Jeeves and Wooster

Theatre Severn

4th / 7th February (Saturday Matinee.)

Jeeves and Wooster

Perfect Nonsense

If you only see one show this year allow me to strongly recommend you consider Theatre Severn’s offering this week of P.G. Woodhouse’s, Jeeves and Wooster in Perfect Nonsense.

Starring Robert Webb (Peep Show,)  Christopher Ryan (The Young Ones) and Jason Thorpe (Doctors), this show, living up to its title, is two hours of perfect nonsense.  But what wonderful perfect nonsense it is.

Set, initially on a relatively undressed stage, Wooster (Robert Webb) decides to tell a story about his friends, his involvement in the theft of a policeman’s helmet and his giggly flapper friends. As he talks, his ever faithful man servant Jeeves goes about building the set around him and the whole wonderful story floods out.

From the off the audience warmed to the innocuous bumbler and his tale, and they revelled in the amazing costume changes and scenery construction that carried this two hours of utter tosh, beautifully careening to its ultimate and hilarious conclusion. One uses the word tosh in the spirit of the thing, as it probably would be how Wooster would describe the whole story himself.

A packed house hooted and cheered at every clever line, the brilliant comic timing and the stunning scene changes.

Webb was superb, it must have taken him at least thirty seconds to win the audience  and then he and his co-stars held them in the palm of their hands for the entire duration.

Sometimes what you don’t see happening in theatre is what makes the show. The technical language was stunning. The lighting plan alone must have offered the designers several sleepless nights as they planned how best to compliment such talent. As for the rotating stage, it alone makes the whole show worthwhile.

Christopher Ryan has put a serious drain on my stable of superlatives. He was agile, brilliantly funny and his energy levels, which never dropped, could have fired the National Grid! I needn’t elaborate only to add that he played about five parts all of them different.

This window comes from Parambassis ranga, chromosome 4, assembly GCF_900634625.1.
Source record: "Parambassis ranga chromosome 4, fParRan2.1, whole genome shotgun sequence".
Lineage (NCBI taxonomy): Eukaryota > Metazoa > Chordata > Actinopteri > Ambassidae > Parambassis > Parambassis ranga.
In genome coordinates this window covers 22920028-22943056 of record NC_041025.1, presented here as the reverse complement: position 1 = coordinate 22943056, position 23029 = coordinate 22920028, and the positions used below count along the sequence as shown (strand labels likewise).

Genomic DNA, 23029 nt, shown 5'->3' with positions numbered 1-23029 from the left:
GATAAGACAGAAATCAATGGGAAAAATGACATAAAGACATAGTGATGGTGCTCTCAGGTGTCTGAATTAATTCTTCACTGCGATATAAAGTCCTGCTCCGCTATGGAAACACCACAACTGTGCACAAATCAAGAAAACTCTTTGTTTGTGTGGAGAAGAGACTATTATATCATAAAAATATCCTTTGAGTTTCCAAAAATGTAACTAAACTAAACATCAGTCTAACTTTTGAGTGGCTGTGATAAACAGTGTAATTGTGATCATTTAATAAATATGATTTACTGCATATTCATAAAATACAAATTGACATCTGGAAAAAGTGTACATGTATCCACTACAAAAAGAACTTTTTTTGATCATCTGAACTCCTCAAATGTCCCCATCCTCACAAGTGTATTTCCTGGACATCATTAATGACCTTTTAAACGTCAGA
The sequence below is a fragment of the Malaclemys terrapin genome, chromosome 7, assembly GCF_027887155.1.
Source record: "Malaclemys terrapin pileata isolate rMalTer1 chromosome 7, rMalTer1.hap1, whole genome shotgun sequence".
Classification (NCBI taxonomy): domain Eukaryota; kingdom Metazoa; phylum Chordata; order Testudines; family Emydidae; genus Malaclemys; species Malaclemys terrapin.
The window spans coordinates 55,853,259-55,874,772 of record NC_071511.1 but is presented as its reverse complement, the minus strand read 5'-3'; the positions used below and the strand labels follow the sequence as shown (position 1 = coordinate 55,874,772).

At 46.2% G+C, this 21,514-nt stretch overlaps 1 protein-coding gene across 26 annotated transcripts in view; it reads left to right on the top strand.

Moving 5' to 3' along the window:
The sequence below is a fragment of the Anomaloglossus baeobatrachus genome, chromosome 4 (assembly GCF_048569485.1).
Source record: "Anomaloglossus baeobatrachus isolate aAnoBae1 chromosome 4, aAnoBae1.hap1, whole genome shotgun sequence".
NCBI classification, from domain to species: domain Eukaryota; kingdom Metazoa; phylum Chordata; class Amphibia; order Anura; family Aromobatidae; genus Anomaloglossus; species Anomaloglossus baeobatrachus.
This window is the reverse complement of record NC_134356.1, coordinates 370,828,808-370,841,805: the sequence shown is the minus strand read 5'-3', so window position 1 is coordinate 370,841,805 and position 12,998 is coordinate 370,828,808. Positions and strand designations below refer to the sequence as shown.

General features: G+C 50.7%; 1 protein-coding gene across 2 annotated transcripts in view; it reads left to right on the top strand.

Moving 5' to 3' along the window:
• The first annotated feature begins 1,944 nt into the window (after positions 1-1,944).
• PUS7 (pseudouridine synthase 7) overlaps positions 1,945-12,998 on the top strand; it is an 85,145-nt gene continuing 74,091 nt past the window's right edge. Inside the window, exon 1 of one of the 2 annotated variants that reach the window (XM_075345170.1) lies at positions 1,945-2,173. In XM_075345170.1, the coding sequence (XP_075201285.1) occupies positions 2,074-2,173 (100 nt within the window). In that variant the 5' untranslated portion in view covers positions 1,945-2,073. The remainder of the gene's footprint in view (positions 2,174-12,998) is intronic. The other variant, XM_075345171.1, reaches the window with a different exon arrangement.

There are all sorts of arguments that one can involve oneself in about the morality of class and class distinction;  but this harmless show has a different agenda completely.  It’s not about class and it has no social comment to make. Rather it accepts that the ruling classes have an unshakeable right to be so and consequently pokes a little bit of delicate fun at their expense.

Things have moved on a little since then, thank goodness, but the laughter is generated  by Wooster’s lack of realistic life  knowledge and the struggle of Jeeves, the long suffering man servant’s attempts at maintaining that status quo.

This show is a tour de force, it is one that this reviewer has no difficulty in loudly proclaiming its worth.  Why not leave the kids with Nanny, tell the Butler to guard the mansion and get on down to Theatre Severn. Don’t miss it .

Paradoxical that such perfect nonsense can be such perfect fun.

This is a five star review.

Owen Lewis.

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Owen Lewis Owen Lewis

Owen Lewis was born fifty something years ago in the land of the black puddings. For the geographically challenged that is in Lancashire. Moving to Shropshire From 1970 Owen was brought up in Church Stretton. His first real job was in radio. After starting on BBC Radio Shropshire he became known on Marcher Sound, broadcasting throughout the North West for several years. After a university degree course in Theatre, Owen became an actor and went on to play "Pirate Bill" in The Alton Towers Hotel. He also made several television appearances. Returning to university he took his PGCE enabling him to teach. That saw him on the Essex coast as a drama teacher and latterly as a Creative Educational Liaison Officer making films and creating new teaching methods to employ on children in need of more help in their fundamental learning skills. Published playwright Owen ultimately wants a house boat in Amsterdam to focus on his work as Playwright and Poet.

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